Tuesday, February 24, 2009


I couldn't forget the bloodthirsty look in Okuzaki’s eyes when he asked me to film him killing his former company commander. Despite all the time I’d spent with him, I had never acknowledged the fact that Kenzo Okuzaki was a convicted criminal – even after hearing him repeat his resume of murder, violence, and pornography. I had secretly wished, someday, to film a crime documentary in real time. In fact, that’s exactly what I was filming. If my goal was to capture Kenzo Okuzaki, the criminal, this film wouldn’t work without the scene of Okuzaki’s crime. In for a penny, in for a pound.
Few filmmakers have found themselves in quite such a quandary as Hara Kazuo during the filming of the award-winning The Emperor's Naked Army Marches On. But it wasn't by chance that this seminal documentarian stumbled into an extreme example of the journalist's dilemma.Throughout the four decades of his career, Hara Kazuo has perused the bizarre and disturbing margins of Japanese society, certain that central truths are to be found in fringe phenomena. His method of documentation, which he calls "action documentary," pursues the shocking effect of the action film, following the gesture and staying in the moment – not commenting in voiceover from a safe distance.

Hara's innovations have transformed documentary filmmaking, and contributed directly to the current ascendance of the documentary, both within the industry and among audiences internationally. His best-known disciple is Michael Moore, who lists Hara as one of his favorite directors.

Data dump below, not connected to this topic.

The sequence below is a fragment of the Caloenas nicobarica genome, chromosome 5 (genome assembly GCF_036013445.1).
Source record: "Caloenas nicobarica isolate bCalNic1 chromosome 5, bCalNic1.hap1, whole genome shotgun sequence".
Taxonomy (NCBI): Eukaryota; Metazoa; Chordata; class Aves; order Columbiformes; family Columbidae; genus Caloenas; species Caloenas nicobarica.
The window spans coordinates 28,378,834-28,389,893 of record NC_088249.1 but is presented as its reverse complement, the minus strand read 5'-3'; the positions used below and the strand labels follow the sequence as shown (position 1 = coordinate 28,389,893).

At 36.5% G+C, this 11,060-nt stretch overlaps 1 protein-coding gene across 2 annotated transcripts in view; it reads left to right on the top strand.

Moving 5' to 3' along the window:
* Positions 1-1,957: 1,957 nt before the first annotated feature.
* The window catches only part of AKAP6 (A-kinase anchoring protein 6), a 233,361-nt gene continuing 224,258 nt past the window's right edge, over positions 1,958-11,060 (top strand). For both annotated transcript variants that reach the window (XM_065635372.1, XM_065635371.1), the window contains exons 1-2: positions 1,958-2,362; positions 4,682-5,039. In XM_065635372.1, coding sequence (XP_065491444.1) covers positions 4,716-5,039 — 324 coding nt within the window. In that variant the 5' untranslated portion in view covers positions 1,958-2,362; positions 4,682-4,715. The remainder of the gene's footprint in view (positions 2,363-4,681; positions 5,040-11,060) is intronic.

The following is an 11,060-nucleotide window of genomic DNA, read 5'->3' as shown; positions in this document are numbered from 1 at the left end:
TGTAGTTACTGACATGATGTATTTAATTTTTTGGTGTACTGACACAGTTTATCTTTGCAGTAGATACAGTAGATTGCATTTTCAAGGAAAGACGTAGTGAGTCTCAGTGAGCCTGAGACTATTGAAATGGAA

In CAMERA OBTRUSA: HARA KAZUO'S ACTION DOCUMENTARIES Kaya Press offers the first English-language book on Hara's life and method, by the master himself. Hara writes this memoir-cum-handbook in easy, conversational language, telling his own story of coming to the documentary form, using his camera to challenge society's expectations, and breaking down the boundary between subject and object.

Digging into the practical elements of his craft, the author describes each of his groundbreaking films in detail, and includes a special extended chapter on
The Emperor’s Naked Army featuring the complete text of production notes he wrote about the film and its subsequent notoriety.

CAMERA OBTRUSA will be launched with a May 2, 2009 screening of the
The Emperor's Naked Army at UC Berkeley. Hara Kazuo will appear in person. The launch will also feature an academic mini-conference with scholars from major universities in attendance.

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